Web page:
Tuesday, October 19, 1999

Starr’s successor as
independent counsel

Bullet The issue: A federal judicial panel has appointed a successor to Independent Counsel Kenneth Starr.
Bullet Our view: Robert Ray will be called upon to bring Starr's work to a close, but that may involve more controversy.

THREE federal appellate judges have appointed career prosecutor Robert Ray to assume the duties of departing Independent Counsel Kenneth Starr, but don't expect any new investigations of the Clinton White House. The public is in no mood for more scandal in the year ahead, and the judges have made no suggestion that Ray grip Starr's lance with the same passion.

"There can be no more vital consideration now than closure with all deliberate speed," Senior Circuit Judge Richard Cudahy wrote. The two other judges said nothing to the contrary.

That is not to say that Ray will simply write a report summarizing Starr's work in his five-year, $40-million-plus investigation, which led to the abortive effort by congressional Republicans to remove Clinton from office.

There are some loose ends to be tied. Pending are investigations into an alleged attempt to influence the testimony of presidential accuser Kathleen Willey and possible false statements regarding Hillary Rodham Clinton's role in the purge of the White House travel office.

Ray's final report summarizing Starr's work may contain some daggers outside the scope of prosecution. His report should encompass the wide-ranging Whitewater investigation of fraudulent land deals in Arkansas for which Hillary Clinton performed some legal work. That could be damaging to Mrs. Clinton if she maintains her designs on the U.S. Senate seat from New York.

Starr's Whitewater investigation resulted in the conviction of 14 people, including the Clintons' business partners, Jim and Susan McDougal, and then-Arkansas Gov. Jim Guy Tucker, who resigned from office. The Clintons may not have been culpable in Whitewater but neither may their hands have been clean.

Starr departs under a cloud of criticism that he abused his powers in his handling of the Monica Lewinsky scandal. He recently remarked that it might have been better if he had turned that matter over to another independent counsel.

Just as it did with Starr, the Clinton White House has suggested that Ray is politically motivated, having worked for another independent counsel in the investigation of former Agriculture Secretary Mike Espy.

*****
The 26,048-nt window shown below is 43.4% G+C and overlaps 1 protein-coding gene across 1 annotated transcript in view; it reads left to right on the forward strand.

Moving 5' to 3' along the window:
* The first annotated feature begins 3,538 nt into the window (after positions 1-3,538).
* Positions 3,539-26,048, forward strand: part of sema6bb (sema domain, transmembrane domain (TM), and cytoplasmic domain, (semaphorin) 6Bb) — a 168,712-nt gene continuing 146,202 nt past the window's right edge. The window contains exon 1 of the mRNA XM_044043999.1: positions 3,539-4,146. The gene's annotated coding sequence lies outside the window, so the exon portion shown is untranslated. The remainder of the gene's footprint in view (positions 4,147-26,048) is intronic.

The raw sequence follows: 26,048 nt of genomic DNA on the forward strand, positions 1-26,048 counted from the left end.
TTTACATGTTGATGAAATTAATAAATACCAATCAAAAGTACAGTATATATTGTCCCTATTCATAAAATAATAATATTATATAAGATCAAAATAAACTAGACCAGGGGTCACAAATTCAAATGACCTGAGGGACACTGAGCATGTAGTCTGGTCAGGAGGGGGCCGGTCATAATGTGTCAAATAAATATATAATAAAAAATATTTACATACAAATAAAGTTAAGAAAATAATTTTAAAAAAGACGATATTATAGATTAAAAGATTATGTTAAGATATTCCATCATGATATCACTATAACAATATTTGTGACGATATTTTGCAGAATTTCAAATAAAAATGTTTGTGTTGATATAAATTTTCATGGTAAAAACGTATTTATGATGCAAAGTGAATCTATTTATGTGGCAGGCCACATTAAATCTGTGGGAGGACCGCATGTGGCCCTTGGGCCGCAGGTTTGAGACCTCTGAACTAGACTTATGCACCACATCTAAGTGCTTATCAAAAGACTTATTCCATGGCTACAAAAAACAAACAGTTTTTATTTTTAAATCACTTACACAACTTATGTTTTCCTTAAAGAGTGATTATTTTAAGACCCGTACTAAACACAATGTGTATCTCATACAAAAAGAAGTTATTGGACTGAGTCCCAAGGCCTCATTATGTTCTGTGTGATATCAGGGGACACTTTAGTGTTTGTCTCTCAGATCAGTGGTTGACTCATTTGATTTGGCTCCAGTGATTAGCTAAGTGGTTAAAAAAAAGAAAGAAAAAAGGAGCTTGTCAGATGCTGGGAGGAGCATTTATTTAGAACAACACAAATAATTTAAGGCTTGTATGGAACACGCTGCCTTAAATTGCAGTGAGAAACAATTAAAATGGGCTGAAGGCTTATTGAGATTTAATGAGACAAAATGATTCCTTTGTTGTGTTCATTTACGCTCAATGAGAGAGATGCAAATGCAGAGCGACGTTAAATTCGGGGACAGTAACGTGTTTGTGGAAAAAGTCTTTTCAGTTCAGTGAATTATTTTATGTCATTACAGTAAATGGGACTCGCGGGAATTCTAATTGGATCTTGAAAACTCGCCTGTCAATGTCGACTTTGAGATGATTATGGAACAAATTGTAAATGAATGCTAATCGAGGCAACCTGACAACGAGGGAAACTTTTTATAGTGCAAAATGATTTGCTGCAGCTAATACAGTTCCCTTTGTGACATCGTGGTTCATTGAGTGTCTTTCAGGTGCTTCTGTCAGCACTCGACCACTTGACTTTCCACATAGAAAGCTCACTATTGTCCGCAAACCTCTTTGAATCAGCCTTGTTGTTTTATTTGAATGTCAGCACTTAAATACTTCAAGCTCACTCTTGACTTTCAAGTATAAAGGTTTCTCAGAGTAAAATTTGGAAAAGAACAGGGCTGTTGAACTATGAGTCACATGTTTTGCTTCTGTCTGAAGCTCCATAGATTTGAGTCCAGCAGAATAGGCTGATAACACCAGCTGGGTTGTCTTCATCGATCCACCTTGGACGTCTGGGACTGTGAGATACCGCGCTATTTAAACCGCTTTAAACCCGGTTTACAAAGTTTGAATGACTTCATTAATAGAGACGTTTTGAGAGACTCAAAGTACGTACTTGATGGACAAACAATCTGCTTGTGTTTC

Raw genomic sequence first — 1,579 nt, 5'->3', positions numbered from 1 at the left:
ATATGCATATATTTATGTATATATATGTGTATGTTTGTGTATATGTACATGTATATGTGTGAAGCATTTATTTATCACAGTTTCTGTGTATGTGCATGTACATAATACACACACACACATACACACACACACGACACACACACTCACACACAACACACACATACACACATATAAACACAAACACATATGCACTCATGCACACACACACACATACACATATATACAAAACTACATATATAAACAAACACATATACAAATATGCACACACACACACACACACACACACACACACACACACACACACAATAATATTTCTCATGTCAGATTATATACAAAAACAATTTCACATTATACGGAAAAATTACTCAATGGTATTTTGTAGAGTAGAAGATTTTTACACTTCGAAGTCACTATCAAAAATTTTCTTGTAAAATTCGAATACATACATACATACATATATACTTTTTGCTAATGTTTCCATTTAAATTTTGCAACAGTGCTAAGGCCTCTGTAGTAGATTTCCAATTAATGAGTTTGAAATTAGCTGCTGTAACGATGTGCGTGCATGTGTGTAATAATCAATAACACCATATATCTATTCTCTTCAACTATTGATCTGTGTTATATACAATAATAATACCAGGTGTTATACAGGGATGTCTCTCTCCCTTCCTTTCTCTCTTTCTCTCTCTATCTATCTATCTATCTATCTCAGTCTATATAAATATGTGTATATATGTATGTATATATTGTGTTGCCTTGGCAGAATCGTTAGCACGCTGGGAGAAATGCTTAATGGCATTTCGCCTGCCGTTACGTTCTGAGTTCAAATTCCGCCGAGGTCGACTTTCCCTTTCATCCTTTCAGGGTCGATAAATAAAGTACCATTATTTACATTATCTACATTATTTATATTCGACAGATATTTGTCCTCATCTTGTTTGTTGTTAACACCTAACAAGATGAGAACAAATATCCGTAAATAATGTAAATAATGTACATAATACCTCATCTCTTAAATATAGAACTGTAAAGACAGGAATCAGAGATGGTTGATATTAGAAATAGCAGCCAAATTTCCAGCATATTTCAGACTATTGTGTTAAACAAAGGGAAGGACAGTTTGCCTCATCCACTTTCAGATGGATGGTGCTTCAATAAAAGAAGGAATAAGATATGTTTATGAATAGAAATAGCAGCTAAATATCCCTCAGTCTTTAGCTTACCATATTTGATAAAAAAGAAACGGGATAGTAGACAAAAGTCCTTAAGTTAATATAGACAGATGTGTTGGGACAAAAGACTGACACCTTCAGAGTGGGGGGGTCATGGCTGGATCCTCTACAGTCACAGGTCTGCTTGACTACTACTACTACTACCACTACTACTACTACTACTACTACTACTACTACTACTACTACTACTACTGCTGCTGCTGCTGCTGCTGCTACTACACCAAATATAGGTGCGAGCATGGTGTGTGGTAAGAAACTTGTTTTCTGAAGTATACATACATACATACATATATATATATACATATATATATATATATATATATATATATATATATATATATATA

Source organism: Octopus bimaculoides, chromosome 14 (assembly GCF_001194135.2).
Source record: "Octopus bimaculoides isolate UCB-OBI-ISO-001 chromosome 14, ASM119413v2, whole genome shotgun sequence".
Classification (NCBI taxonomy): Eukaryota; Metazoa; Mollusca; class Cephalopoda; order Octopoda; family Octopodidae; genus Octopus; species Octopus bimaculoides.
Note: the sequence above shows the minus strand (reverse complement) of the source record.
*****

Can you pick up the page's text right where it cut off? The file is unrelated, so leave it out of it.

Obviously it is in the Clintons' interest to attempt to discredit Ray as it attempted with Starr -- with considerable success. But Ray should not be condemned before he begins work. Like Starr, Ray should be evaluated not by his political views but the factual basis for his final product.


Jesse Helms’ pique

Bullet The issue: Sen. Jesse Helms has indicated that he will block the nomination of former Sen. Carol Moseley-Braun as ambassador to New Zealand.
Bullet Our view: Helms shouldn't let his desire to settle an old score with Moseley-Braun stand in the way of her confirmation.

Sen. Jesse Helms, who played a major role in the defeat of the nuclear test-ban treaty, has another target in his sights. This time it's the nomination of Carol Moseley-Braun as ambassador to New Zealand. In this case, Helms appears to be motivated by personal pique.

It's rare for the Senate to oppose a nomination of a former member. Moseley-Braun served one term in the Senate from Illinois, but lost her bid for re-election in 1998.

Moseley-Braun and the North Carolina Republican, who heads the powerful Foreign Relations Committee, have clashed in the past, including an exchange on the Senate floor in 1993 over the Confederate flag.

Moseley-Braun led a successful effort to reject an amendment by Helms to Clinton's national service legislation that would have granted the United Daughters of the Confederacy a renewed patent on an insignia featuring the Confederate battle flag. Moseley-Braun, who is black, called it a cruel reminder that blacks were once "human chattel" in America.

In a statement he issued, Helms didn't refer to the Confederate flag incident, but the White House suggested that he was trying to settle a score dating from that incident.

Helms said his committee would hold hearings on the Moseley-Braun nomination "when the committee has received all of the essential papers required of nominees."

But he added, "This nomination comes to the Senate with an ethical cloud hanging over Ms. Moseley-Braun. Charges of ethical lapses led the voters of Illinois to determine she was not fit to represent them in the U.S. Senate."

That was a reference to allegations that Moseley-Braun used campaign funds to pay for personal luxuries. She was also criticized in her unsuccessful 1998 campaign for a visit to a Nigerian dictator. Helms was also quoted as saying that Moseley-Braun shouldn't hold her breath until she becomes an ambassador.

Moseley-Braun has been surrounded by controversy for years, and her nomination as ambassador to New Zealand is questionable. But for Helms to block her nomination because of that Confederate flag dispute would make a mockery of the confirmation process.

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